Cache Everything for IMAGES only in Wordpress

While Cache Everything with Edge Cache TTL is very fast it will almost certainly break the functionality of your Wordpress site without the Bypass on Cookie option offered by the Business Level of Cloudflare.
But the good news is that you can get very close to the same performance with a very few other tweaks for a lot less money.
Enable Argo. For a small site we are talking $5 to $10 a month and it will reduce latency by about a third. Don’t worry about Argo Tunnel, just sign up and turn the button to on.
Enable RocketLoader and test. This will speed up the loading of Javascript, always a good idea. You will just need to check that it doesn’t cause any plugins you are using to malfunction.
Use a Caching Plugin. I like WPRocket but Wp3 will work too.
You definitely should also use an Optimization plugin like Imagify.
When using Imagify make sure to enable WebP images and to also enable WebP caching in WPRocket. WebP is image optimization developed by Google. This should improve your GT metrix scores.
Now.
Ok you can’t Cache Everything for your entire site. So what. Most of the load on a typical site is in your images.
So create the Following page rule:
www.mysite.com/wp-contents/uploads*
Browser Cache (1 day) Caching (Cache Everything) Edge TTL (1 month).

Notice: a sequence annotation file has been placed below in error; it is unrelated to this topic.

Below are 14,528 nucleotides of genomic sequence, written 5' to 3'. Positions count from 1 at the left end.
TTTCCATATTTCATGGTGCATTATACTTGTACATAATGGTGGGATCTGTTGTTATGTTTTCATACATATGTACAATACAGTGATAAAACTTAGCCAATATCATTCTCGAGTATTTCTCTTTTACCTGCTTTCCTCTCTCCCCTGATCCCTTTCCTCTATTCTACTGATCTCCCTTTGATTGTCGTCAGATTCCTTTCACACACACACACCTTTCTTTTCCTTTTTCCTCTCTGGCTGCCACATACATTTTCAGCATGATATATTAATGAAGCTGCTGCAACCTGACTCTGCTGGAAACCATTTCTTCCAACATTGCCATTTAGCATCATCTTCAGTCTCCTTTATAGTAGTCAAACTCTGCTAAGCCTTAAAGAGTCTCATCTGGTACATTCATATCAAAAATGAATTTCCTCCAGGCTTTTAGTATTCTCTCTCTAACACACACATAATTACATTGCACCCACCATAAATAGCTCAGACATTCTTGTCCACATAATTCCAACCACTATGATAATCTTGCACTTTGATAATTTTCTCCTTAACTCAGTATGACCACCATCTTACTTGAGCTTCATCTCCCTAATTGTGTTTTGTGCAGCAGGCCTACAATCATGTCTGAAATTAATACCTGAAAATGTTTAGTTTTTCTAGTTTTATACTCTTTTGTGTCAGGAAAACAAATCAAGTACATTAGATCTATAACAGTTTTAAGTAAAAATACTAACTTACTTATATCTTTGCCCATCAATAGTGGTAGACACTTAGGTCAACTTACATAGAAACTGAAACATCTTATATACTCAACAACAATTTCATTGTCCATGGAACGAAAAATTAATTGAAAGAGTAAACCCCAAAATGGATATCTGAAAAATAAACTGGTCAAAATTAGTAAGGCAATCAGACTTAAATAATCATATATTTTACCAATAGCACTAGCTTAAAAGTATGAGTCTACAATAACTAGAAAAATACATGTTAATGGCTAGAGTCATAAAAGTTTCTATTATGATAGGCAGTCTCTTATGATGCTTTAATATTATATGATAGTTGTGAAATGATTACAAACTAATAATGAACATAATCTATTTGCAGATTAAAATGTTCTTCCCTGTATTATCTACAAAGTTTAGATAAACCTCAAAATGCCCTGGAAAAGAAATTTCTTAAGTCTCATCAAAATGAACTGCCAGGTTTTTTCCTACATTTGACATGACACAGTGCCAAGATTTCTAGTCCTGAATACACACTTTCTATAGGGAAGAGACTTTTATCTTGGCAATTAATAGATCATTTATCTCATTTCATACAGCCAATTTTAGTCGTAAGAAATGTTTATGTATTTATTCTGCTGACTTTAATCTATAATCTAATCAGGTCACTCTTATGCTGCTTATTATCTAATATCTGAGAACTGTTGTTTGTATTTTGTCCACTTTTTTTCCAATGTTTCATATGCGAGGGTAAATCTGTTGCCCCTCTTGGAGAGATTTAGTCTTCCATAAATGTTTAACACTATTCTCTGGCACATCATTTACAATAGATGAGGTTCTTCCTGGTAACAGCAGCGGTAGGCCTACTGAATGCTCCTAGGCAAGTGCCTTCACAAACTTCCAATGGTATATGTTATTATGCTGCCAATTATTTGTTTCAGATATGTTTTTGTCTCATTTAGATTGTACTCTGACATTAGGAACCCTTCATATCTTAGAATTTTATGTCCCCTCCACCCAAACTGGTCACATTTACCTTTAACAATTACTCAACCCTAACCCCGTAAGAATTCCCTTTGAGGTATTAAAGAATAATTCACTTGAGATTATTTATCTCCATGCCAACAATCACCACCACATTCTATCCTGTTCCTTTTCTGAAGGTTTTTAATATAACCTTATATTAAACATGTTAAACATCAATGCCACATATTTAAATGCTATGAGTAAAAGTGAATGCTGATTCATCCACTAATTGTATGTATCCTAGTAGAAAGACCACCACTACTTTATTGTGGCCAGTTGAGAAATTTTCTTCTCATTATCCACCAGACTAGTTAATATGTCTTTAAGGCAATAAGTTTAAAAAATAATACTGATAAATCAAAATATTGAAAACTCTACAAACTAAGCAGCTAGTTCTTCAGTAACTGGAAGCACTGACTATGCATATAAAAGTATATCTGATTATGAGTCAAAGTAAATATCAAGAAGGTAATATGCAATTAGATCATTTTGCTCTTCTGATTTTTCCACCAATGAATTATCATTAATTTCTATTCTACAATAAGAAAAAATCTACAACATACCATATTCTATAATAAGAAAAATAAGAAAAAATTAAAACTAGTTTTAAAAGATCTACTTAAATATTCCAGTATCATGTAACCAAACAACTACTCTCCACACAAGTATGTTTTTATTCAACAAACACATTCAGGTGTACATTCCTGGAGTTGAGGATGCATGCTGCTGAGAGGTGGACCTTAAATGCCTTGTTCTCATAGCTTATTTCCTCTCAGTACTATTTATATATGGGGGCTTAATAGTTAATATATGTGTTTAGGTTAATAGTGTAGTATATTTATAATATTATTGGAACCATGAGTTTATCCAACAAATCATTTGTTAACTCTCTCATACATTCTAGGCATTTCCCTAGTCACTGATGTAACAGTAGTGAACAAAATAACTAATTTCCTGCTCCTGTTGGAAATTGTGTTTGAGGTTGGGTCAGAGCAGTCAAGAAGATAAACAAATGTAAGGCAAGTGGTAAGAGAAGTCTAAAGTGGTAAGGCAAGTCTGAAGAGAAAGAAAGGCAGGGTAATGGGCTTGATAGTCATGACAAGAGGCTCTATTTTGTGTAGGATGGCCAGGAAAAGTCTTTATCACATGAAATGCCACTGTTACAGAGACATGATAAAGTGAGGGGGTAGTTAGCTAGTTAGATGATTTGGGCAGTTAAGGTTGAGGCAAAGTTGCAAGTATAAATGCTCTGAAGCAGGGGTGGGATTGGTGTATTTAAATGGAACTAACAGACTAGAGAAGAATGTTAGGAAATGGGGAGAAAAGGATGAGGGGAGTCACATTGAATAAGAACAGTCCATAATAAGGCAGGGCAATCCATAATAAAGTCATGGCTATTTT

There are no cookies to worry about with this Page Rule. Everything should work just a lot faster.

If you had a well optimized site to start with and good scores in GtMetrix your html loading should average around 350ms. Image loading and javascript should be extremely fast. Probably the largest part of your loading time will be Custom Fonts if you are using them.

I’d argue that is not entirely accurate :slight_smile:. Images are just plain HTTP requests backed by the file system, load typically comes from dynamically generated content.

Also, images are cached by default, so you won’t need a page rule for that.

Thank You for writing.

Images are loaded by default, you are correct.

Although, since Cloudflare is a pull rather than a push service, the proportion of hits, misses, and expires may vary depending upon how Cloudflare applies its caching rules.

You can check your own results in GtMetrix under the Waterfall tab.

However, the purpose of any Cache Everything rule plus Edge TTL Page Rule is to cache assets at the Edge for faster deployment.

Cloudflare will position cache at the edge for only a very short time. I believe their documentation states 10 minutes.

If you have a high volume of traffic this may not be an issue, but for a smaller site performance can be impacted.

HTML is indeed dynamic. Even if you think you are not changing anything, many modern themes and plugins send different responses to desktop versus mobile based on device queries.

This is why caching HTML can be problematic, but it depends on your individual configuration and goals.

But you can try the setup and page rule and see what happens.

In general, you should not have any issues and you can check the results on GtMetrix.

If you decide to use Cloudflare RocketLoader for your js you will just need to make sure it doesn’t affect any of your plugins.

Personally, I had no problems, but I am very conservative in my use of plugins.